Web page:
Feeling of “I”ness

The Feeling of “I-ness”

Hi Robert, Deb suggested I take a look at your post.
It seems to me that we cannot know the specifics of what we are, we will always remain a mystery in the specific, and it seems that we can get a reasonably useful model of what we are at the generalised level of systems.

It seems that we are a software entity experiencing a software model of reality that most of us think is actually reality.
It seems that the process of evolution by natural selection operating at the genetic level for some 4 billion years and at the mimetic level for some few million years has evolved the systems that allow each of us to instantiate into being as experiencing entities.

It seems that genetics supplies us with our brains, and the many levels of systems within them, and then culture overlays over that new levels and layers of systems and we each have our specific variations on these general themes.

It seems that our brains create a predictive model of reality that we get to experience as reality (rather than experiencing our senses directly). It seems to be this software on software aspect that delivers the qualia of our experience.

It seems that we have this ability to recognise ourselves as an aspect of memory. And we are very complex, at both the molecular and the software levels. There seems to be a lot of variation, and most people seem to be between 15 and 30 levels of cooperative systems delivering the experience and capacities of being that we are.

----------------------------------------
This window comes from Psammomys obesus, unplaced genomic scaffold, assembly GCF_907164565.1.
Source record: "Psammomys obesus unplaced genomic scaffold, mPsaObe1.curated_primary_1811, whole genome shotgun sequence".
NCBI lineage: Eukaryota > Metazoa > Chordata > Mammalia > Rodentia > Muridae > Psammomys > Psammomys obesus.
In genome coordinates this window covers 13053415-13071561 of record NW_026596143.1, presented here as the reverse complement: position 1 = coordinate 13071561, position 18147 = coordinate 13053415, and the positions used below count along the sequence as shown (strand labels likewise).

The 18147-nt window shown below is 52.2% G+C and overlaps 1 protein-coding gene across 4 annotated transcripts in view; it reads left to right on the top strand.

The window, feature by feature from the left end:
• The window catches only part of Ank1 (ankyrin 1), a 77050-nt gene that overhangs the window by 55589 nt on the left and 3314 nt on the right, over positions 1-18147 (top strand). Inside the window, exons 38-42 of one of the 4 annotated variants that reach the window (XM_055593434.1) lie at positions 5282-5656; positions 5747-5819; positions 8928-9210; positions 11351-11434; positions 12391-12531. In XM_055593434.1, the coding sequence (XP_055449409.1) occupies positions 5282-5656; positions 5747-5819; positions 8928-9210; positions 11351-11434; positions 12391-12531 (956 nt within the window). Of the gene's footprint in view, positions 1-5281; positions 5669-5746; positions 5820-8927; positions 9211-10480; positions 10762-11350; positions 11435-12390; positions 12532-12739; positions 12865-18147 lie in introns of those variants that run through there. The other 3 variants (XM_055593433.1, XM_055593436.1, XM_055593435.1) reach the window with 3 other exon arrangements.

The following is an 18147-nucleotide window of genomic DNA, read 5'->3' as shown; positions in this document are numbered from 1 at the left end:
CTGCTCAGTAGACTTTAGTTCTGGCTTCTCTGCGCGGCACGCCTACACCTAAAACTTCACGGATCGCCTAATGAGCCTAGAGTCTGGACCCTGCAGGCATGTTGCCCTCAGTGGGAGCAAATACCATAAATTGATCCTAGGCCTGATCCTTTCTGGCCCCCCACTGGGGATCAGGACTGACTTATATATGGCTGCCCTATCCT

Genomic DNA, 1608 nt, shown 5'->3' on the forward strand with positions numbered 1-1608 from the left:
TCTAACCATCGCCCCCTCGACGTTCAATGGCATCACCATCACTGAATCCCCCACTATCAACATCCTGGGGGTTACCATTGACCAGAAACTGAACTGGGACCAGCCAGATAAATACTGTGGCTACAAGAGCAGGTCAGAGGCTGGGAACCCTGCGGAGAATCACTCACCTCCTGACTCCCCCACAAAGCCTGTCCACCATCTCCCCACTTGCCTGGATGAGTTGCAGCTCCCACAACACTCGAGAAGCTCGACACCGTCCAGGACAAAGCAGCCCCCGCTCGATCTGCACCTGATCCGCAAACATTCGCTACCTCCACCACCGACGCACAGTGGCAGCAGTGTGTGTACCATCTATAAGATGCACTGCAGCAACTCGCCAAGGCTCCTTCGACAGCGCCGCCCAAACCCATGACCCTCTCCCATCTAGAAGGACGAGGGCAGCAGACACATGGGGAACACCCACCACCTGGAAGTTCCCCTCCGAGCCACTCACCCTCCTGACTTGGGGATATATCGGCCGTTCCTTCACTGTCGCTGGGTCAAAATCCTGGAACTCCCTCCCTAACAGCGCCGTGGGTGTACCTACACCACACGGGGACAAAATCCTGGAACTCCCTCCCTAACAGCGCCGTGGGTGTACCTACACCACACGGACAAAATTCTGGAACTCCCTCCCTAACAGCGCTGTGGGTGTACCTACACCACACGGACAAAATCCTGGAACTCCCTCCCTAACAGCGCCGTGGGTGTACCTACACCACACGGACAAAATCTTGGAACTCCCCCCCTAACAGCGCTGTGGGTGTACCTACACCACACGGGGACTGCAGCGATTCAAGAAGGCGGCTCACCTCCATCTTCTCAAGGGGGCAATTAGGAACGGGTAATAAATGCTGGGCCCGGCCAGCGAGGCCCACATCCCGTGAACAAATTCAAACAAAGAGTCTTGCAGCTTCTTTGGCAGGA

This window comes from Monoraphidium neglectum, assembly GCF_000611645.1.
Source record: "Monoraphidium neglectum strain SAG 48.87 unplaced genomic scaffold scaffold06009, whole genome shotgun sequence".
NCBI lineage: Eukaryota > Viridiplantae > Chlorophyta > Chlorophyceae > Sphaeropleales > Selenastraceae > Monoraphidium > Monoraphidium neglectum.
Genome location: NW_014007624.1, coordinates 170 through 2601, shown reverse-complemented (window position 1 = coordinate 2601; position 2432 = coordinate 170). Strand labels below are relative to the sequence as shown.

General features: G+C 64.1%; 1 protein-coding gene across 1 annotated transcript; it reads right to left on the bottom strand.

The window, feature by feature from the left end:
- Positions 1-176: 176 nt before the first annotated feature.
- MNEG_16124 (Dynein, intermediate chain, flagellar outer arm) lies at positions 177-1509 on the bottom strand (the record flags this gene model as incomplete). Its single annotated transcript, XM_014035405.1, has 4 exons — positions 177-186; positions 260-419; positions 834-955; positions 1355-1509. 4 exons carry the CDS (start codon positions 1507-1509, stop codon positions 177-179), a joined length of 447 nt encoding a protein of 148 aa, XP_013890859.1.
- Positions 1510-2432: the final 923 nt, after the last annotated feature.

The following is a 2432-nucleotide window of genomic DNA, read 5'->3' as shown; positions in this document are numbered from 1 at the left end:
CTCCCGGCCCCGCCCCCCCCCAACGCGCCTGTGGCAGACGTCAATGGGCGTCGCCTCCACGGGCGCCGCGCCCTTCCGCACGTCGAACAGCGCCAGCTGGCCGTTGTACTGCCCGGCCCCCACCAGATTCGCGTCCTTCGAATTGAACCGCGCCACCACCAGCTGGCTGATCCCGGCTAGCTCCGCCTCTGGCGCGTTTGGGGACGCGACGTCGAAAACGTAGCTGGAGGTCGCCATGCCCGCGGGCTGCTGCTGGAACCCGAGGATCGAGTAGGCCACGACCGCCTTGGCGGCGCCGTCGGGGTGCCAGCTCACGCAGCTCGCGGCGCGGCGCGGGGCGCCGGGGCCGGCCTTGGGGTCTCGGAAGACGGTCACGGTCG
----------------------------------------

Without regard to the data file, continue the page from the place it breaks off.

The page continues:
In a similar fashion to the fact that our bodies are continually exchanging the molecules of our being with the environment, yet our general form remains reasonably constant, so too our mental function can change, yet our memories and habits retain a certain recognisable similarity of form.

So I am clear, beyond any shadow of reasonable doubt, that our being is a function of many levels of systems, software systems on hardware systems, and every level of system interacting with every other level. We are mind bogglingly complex entities, far beyond our simple modelling capacities to model in detail, yet well within our generalised capacities to model in general form.

It seems clear that most explanatory frameworks more than just a few decades old are so lacking in conceptual tools and relevant datasets as to be essentially meaningless in respect to what we are, though they may contain some very valuable insights into the sorts of strategies that work in practice in particular contexts.

It seems that all we are is very reliant on our physical form, however much we may evolve independently of it.

About Ted Howard NZ

Seems like I might be a cancer survivor. Thinking about the systemic incentives within the world we find ourselves in, and how we might adjust them to provide an environment that supports everyone (no exceptions) - see www.tedhowardnz.com/money
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